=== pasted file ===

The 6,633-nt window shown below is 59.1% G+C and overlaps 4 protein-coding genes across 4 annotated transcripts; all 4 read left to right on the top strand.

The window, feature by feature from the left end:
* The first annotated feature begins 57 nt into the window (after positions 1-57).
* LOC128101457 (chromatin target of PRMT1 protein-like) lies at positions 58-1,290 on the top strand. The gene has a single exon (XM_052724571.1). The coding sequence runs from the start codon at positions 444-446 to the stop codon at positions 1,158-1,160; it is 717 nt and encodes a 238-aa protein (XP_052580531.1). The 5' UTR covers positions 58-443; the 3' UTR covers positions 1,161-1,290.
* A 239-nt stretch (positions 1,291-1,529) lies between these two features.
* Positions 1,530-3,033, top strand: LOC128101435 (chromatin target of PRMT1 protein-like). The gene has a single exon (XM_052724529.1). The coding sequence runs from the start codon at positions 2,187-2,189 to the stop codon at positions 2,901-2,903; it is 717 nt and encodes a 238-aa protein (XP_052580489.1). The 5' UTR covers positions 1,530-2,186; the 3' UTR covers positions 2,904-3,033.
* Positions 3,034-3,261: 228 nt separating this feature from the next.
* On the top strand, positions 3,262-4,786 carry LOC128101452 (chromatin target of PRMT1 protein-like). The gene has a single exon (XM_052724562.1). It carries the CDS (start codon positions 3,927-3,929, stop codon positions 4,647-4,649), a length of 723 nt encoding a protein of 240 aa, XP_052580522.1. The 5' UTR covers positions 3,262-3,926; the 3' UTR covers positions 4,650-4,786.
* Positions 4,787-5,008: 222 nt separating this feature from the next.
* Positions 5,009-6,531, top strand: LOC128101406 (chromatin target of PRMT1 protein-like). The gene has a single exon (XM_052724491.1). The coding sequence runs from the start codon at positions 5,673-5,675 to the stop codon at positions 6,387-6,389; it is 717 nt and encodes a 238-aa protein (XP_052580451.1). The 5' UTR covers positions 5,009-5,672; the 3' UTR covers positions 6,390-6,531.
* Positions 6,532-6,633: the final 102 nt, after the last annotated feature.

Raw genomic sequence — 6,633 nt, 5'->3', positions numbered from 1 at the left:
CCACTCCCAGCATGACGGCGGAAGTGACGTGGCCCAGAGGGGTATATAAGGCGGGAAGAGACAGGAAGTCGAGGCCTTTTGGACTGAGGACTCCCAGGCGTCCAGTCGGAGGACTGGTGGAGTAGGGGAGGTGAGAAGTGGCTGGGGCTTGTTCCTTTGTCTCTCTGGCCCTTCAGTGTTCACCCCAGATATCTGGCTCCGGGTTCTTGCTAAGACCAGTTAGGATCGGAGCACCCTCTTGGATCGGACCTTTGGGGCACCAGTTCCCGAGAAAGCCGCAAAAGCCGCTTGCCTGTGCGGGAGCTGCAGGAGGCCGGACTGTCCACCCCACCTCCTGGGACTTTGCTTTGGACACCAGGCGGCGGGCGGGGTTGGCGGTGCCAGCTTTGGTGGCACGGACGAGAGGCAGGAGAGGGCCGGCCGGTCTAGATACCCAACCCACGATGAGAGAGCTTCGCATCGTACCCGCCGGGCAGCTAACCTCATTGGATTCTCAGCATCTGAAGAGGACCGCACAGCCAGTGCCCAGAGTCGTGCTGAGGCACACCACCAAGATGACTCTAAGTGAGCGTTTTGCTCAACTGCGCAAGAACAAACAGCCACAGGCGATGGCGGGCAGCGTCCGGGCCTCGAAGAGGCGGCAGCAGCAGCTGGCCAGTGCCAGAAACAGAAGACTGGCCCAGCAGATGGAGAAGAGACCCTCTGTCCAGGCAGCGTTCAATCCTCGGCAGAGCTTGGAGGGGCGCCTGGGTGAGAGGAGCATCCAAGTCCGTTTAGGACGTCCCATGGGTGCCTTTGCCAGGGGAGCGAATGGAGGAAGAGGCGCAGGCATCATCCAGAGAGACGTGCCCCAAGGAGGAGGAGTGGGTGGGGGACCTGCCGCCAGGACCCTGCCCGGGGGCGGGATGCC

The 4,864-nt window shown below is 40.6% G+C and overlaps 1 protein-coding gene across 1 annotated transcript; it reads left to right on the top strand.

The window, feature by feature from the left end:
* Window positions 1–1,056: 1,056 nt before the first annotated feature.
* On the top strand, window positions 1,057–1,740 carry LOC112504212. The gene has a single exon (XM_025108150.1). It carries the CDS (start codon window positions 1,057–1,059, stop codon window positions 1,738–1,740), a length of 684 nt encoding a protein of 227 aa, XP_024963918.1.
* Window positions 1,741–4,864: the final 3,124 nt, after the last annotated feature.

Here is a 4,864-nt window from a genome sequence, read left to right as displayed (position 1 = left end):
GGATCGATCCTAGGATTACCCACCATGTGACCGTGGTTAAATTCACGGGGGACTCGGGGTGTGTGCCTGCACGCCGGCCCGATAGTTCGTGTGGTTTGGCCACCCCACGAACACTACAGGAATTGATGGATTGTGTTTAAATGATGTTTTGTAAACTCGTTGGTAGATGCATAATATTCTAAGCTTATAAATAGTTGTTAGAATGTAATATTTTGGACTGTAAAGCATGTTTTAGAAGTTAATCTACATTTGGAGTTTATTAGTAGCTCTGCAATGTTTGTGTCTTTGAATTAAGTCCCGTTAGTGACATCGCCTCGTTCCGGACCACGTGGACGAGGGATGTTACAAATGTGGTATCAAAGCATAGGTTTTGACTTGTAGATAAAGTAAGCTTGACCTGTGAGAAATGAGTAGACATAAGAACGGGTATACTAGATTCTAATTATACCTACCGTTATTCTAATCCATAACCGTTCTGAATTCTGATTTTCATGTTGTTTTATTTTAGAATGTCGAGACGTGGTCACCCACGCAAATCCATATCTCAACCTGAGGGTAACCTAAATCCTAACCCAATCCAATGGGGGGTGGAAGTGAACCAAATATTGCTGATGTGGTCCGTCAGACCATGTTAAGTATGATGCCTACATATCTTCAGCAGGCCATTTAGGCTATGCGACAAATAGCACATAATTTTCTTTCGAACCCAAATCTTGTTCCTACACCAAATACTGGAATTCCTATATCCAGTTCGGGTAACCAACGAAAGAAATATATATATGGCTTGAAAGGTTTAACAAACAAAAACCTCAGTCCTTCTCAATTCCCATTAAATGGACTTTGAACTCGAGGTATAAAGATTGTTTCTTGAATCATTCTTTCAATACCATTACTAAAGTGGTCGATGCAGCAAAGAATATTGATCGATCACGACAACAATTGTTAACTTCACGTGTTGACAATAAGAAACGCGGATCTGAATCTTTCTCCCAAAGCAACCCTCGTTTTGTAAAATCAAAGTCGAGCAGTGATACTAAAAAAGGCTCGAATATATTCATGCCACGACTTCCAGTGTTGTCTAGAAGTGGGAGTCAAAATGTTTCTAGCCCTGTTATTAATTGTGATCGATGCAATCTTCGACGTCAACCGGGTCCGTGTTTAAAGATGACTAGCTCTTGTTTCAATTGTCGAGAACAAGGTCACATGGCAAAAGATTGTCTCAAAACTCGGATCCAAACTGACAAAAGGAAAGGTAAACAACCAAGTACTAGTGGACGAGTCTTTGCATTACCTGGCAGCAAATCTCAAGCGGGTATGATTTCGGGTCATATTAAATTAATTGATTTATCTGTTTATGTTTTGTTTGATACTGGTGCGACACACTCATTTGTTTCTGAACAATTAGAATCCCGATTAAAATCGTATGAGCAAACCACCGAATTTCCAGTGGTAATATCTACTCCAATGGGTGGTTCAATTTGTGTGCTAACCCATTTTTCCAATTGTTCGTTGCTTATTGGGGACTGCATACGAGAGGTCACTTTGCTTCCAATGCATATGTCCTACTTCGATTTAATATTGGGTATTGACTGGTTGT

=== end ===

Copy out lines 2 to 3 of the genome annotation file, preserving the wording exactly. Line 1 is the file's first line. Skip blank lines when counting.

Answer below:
The window, feature by feature from the left end:
* The first annotated feature begins 57 nt into the window (after positions 1-57).